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Allow me to explain.

Let's say I sell 1 covered call and receive the premium. When I sell a call, I am assuming that someone on the other end would have bought my call (say Nora).

If the share price goes above my covered call's strike price. Nora can take two courses of action:

  • Exercise the option
  • Sell to close - Nora can sell a call contract to close her position.

In the first case, it is understandable that Nora bought my shares at the strike price and she will own the shares.

But what if Nora sells to close, what happens to my shares? Who owns them now?

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  • 1
    Who did Nora sell to?
    – prl
    Nov 21, 2021 at 4:48
  • I mean if Nora bought a call contract, she can then sell a call contract to close her position, no? Nov 21, 2021 at 5:23
  • 2
    Of course, and whoever she sells it to now has an option on your shares. Why do you think her sale affects you in any way?
    – prl
    Nov 21, 2021 at 8:31

2 Answers 2

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If Nora sells a call, she closes her position but the person who bought the call now has an option on your shares. Until that person exercises the call you still own the shares. If the stock price is above the strike price you should expect that the option will be exercised by someone. When it is exercised you will be forced to sell the shares and will receive the strike price for them.

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    Yes. In reality, OP doesn't ever know that Nora was the buyer, he only knows he has a covered call position. The other side of that position may trade among any number of buyers, or be held by a single buyer until expiration. Nov 21, 2021 at 12:27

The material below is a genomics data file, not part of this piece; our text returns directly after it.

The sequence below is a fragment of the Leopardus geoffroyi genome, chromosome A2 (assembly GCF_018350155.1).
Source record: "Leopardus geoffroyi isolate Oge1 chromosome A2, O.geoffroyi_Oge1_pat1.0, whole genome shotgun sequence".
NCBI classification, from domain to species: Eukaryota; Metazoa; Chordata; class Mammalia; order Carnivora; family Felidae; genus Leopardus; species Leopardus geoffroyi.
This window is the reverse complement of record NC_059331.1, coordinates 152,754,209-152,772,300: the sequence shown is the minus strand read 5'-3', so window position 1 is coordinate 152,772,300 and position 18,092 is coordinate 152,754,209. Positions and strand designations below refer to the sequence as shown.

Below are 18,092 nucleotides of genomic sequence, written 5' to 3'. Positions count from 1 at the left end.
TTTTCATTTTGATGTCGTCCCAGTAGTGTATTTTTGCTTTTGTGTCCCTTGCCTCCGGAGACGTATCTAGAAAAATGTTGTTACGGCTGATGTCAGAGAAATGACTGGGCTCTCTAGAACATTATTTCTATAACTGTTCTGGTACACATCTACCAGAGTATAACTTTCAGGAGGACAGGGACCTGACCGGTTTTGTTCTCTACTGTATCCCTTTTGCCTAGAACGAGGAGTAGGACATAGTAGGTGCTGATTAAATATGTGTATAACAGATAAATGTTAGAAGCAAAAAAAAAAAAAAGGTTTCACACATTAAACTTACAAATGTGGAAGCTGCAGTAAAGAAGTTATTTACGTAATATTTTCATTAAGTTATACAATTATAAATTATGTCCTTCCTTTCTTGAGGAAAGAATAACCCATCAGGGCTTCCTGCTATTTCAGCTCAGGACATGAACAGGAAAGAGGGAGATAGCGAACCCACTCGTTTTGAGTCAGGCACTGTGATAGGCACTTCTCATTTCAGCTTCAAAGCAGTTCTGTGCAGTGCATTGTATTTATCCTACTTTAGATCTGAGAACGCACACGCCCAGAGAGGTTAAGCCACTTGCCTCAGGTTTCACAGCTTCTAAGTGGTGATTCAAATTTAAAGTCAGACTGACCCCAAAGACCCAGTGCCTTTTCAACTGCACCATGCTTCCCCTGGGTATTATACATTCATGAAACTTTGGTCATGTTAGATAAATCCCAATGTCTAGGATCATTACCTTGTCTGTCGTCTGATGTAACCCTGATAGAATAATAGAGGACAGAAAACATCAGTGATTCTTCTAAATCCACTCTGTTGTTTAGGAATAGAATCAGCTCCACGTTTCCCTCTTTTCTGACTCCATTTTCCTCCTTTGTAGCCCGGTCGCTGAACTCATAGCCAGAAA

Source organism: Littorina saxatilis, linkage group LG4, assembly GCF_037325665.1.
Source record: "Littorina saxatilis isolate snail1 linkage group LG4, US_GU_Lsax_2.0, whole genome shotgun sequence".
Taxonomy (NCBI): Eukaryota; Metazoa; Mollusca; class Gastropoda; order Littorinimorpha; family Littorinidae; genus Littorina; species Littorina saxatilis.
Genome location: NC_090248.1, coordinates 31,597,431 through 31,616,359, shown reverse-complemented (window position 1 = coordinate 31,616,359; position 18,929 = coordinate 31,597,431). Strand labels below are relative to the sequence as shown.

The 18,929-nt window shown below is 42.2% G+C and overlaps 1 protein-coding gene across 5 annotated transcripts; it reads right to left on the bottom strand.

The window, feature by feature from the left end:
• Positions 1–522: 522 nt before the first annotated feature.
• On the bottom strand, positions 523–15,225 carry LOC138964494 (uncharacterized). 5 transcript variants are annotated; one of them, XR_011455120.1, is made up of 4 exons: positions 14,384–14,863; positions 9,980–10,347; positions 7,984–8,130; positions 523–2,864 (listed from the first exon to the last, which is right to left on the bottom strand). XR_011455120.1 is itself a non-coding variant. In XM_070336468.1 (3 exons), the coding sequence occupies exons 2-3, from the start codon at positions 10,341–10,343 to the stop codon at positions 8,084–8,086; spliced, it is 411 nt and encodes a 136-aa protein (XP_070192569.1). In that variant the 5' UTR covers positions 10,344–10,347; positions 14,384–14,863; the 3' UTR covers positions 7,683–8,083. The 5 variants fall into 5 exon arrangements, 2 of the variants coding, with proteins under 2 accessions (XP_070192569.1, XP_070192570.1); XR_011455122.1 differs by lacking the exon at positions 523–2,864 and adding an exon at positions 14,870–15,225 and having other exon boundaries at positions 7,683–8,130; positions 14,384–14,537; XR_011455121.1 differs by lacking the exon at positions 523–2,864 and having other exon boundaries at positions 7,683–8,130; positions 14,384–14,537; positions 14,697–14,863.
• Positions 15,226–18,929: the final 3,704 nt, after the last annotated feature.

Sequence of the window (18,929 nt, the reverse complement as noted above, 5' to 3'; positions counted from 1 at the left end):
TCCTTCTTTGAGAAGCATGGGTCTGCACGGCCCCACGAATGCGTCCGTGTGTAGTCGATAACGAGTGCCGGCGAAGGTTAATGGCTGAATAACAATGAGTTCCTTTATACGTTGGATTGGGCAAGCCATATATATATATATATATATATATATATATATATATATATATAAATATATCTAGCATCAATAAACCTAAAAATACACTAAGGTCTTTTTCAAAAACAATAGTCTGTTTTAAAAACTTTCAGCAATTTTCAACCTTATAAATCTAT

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Unless illiquid, prior to expiration an option contract will be bought and sold many times over. So while your short call contract is open, your counterparty will always be changing and your initial link to "Nora" will cease to exist.

The only possibilities that match your proposed scenario would be if:

  • "Nora" was your counterparty in the initial transaction, Open Interest remained at one through the life of the contract, and when she exercised her long contract, you were assigned

  • Open Interest is greater than one and when "Nora" exercised her contract, you were randomly assigned by the OCC

Both of these scenarios are highly improbable.

The short answer? Someone exercises their long call. In the evening, the OCC runs its "Wheel" which randomly selects assignees. If your name comes up then your shares are gone the next morning.

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